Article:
Google Releases OpenSpot for Android to Find Empty Parking Spot

by on July 10, 2010
in Android

android-logoWho thought bots would be guiding us where to find a place for Parking? Guess what, Google is here to serve the cause. Today Google released a new app for their Android operating system titled Open Spot. This app would let users find a vacant spot for parking by marking any nearby spot so other users can see and approach it. This is similar to the you-help-me-i-help-you system, in which users parking the car will indicate on their app all the nearby vacant parking spots which will be seen by other users using the same app and present in the area to get a chance to park their vehicles at the marked spot.

This free application comes from Google Labs, and is available as a free download (download the app here). The UI is simple, with parking spots marked by others viewable in different colors, icons distinguished by the fact that how long ago the parking spot was marked by a user near it. A red dot signifies a freshly-marked spot, while orange pin shows the spot marked 5 minutes ago. A yellow pin represents a spot marked 10 minutes ago. When 20 minutes have passed (which seems a little bit long especially in busy downtown areas with a lot of people coming and going) and the spot mark hasn’t been removed yet, it will be automatically be removed from showing on other users’ Open Spot app.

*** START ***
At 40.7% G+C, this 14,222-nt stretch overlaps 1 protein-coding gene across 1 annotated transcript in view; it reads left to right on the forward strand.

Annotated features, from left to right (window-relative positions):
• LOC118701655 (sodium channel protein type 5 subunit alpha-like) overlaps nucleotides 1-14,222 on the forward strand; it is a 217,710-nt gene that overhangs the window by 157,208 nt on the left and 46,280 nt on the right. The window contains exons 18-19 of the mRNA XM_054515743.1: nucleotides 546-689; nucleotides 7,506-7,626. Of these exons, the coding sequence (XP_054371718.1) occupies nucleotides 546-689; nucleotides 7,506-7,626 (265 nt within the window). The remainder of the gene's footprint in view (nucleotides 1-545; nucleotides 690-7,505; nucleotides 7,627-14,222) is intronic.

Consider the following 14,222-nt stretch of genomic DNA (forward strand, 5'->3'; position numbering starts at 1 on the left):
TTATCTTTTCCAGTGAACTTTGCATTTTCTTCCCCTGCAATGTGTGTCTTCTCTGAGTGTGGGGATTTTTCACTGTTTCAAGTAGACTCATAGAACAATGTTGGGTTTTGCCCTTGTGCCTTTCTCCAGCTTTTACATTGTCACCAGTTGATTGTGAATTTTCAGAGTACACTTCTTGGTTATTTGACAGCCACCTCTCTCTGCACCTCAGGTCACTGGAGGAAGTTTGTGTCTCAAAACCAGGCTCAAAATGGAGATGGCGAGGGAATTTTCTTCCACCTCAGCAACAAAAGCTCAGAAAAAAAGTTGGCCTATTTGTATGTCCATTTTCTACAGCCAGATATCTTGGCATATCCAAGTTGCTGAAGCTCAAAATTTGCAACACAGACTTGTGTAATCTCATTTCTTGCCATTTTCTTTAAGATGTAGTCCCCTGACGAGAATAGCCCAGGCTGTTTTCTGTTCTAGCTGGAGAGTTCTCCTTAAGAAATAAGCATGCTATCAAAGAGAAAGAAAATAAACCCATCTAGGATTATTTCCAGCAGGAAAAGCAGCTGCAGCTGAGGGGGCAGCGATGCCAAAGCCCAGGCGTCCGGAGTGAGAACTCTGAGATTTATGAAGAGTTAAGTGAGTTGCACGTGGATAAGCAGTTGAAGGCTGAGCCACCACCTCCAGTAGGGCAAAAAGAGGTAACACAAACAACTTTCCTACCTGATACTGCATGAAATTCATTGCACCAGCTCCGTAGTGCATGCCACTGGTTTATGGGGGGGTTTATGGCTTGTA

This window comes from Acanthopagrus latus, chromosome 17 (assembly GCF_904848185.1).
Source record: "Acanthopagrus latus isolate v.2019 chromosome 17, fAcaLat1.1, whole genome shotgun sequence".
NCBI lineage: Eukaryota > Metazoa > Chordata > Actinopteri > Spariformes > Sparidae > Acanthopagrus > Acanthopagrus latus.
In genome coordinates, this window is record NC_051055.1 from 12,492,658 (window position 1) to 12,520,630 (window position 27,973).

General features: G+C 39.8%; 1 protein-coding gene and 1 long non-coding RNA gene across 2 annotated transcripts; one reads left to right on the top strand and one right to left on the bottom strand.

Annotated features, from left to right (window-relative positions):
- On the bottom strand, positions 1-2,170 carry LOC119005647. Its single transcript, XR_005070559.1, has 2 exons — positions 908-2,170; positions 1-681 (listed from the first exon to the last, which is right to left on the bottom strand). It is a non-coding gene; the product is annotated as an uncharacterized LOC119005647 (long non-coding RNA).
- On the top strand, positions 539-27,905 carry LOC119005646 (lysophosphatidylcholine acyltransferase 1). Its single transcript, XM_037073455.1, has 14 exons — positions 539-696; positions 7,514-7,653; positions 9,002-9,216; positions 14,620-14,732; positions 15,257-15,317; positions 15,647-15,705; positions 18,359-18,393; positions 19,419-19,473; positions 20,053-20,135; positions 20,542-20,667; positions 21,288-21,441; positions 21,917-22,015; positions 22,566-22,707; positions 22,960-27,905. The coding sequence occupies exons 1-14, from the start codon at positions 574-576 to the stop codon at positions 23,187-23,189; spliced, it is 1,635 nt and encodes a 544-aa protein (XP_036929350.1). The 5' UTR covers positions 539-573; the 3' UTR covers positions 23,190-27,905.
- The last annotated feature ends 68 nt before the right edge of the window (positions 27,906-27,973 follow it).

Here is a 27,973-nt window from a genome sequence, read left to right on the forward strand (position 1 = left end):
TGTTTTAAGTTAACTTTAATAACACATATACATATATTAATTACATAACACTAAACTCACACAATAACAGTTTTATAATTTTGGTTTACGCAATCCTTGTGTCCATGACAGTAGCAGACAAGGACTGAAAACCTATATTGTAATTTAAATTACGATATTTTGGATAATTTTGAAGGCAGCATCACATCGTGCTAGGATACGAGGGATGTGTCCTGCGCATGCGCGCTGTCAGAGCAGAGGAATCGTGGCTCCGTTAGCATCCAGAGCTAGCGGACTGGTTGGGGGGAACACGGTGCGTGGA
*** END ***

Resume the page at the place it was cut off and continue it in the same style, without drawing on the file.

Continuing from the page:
An issue comes here of the false spots being marked, may be out of fun by users to for some mischief, causing people problems. However, Google addresses this issue in the FAQ for the Open Spot app and says that they’ve got some mechanisms to make sure that this kind of situation doesn’t arise. Google has also setup a karma based reward based system for users who correctly mark free spots, and while initially no reward is being given out to users, one can surely expect the Open Spot development team to introduce one in the near future. The total coverage area in which the vacant marked spots would be seen by the users is set to be 1.5 kilometers (0.9 miles). The application updates the maps location as the user moves.

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